I was recently awarded a ‘Content is Queen’ grant in collaboration with Audible. I was awarded this grant to make a podcast documentary, and I was chosen out of, apparently hundreds of applicants. The feedback from all the judges said the same thing, that they felt like my ideas stood out the most. I will be traveling to Rwanda next month to make this project. I definitely feel like this year is my year. I've just had a lot of things go right and I'm definitely, just riding on that wave at the moment. Navigating the world as a Black neurodivergent woman is not easy at all - but I feel like this is my time.
How has being Neurodivergent shaped the direction of your career?
I have been working for BBC News close to 8 years and it has only been in recent years that I've learnt to embrace who I am and tell people at work now. People have described my journalism like a therapy session. I have a lot of compassion when I speak to contributors and I always share a part of myself to make others feel at ease to share. Working from home has helped me tremendously. My office structure does not work well with my sensory overload so I prefer quieter places. I take 25 min breaks nearly every hour to aid my ADHD. I am a digital journalist and I struggle with writing. Last year I wrote my first written piece. That was one of the biggest achievements of my life. It was very difficult for me as I find it hard to concentrate and write. But I know if I have people around to hold me accountable I can achieve most goals.
Do you think your industry/job is a good fit for a neurodivergent woman?
Having an invisible disability/ ability can be really hard in the workplace. I already know people can be against you for being a woman and black and then being neurodivergent and I feel like a lot of the time, people look at me and just don't understand certain things about me. I'm not stupid. I definitely feel very intelligent a lot of the time! But some people can make me feel like I'm not, maybe because I haven't understood the task very quickly. But I do like being myself. I have a lot of people DM me actually wanting to be a journalist, which is funny as when I first started, I never wanted to be a journalist! I thought in order to be a journalist, you had to be able to write and writing is not my strong suit at all. But last year was the first time in my whole seven year career working at the BBC as a journalist - that I wrote my first piece. It was an article on being Neurodivergent. There is more than one way to be a journalist and the way I do it, I am still documenting the news.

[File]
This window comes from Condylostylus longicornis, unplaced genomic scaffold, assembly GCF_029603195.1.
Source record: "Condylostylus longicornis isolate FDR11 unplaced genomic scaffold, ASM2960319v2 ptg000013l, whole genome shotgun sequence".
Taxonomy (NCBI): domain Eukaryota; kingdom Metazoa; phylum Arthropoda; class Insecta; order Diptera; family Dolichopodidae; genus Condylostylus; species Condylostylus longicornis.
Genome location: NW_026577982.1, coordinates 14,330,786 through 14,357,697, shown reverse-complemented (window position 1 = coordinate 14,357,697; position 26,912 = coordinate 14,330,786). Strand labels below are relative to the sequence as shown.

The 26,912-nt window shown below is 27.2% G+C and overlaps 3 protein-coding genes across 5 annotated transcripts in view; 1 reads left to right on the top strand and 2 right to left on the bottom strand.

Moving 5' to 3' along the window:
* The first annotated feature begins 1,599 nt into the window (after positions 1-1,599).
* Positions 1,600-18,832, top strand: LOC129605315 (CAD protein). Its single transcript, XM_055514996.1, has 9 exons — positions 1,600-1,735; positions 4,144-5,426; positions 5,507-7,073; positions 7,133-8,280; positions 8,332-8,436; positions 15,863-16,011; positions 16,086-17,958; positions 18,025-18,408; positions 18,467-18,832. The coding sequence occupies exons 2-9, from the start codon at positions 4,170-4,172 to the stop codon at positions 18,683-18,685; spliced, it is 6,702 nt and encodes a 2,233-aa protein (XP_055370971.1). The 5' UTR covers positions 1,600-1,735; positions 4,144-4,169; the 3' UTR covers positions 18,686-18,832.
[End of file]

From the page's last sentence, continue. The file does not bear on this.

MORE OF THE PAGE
I hope to work for and work with companies on how they can make a better environment for neurodivergent people. Seriously - I ride for neurodivergent people! I tell everyone at work what I need and how I need it and how they should treat me. I'm quite unapologetic now, but that's taken some time to get there.
What advice would you give to another Neurodivergent woman navigating their way through life?
1. Don't suffer in silence
2. The quicker you accept who you are the better
3. You will have bad days and it’s ok
4. You can't do this alone
5. There are lots of resources out there
6. Trust your gut, I assumed others knew better because I couldn't trust my own judgement.
7. I tell people how to help me
8. Get someone to hold you accountable like a coach
9. Therapy changed my life
10. Tell your work place to bring in a neurodivergent consultant. It is beneficial to everyone!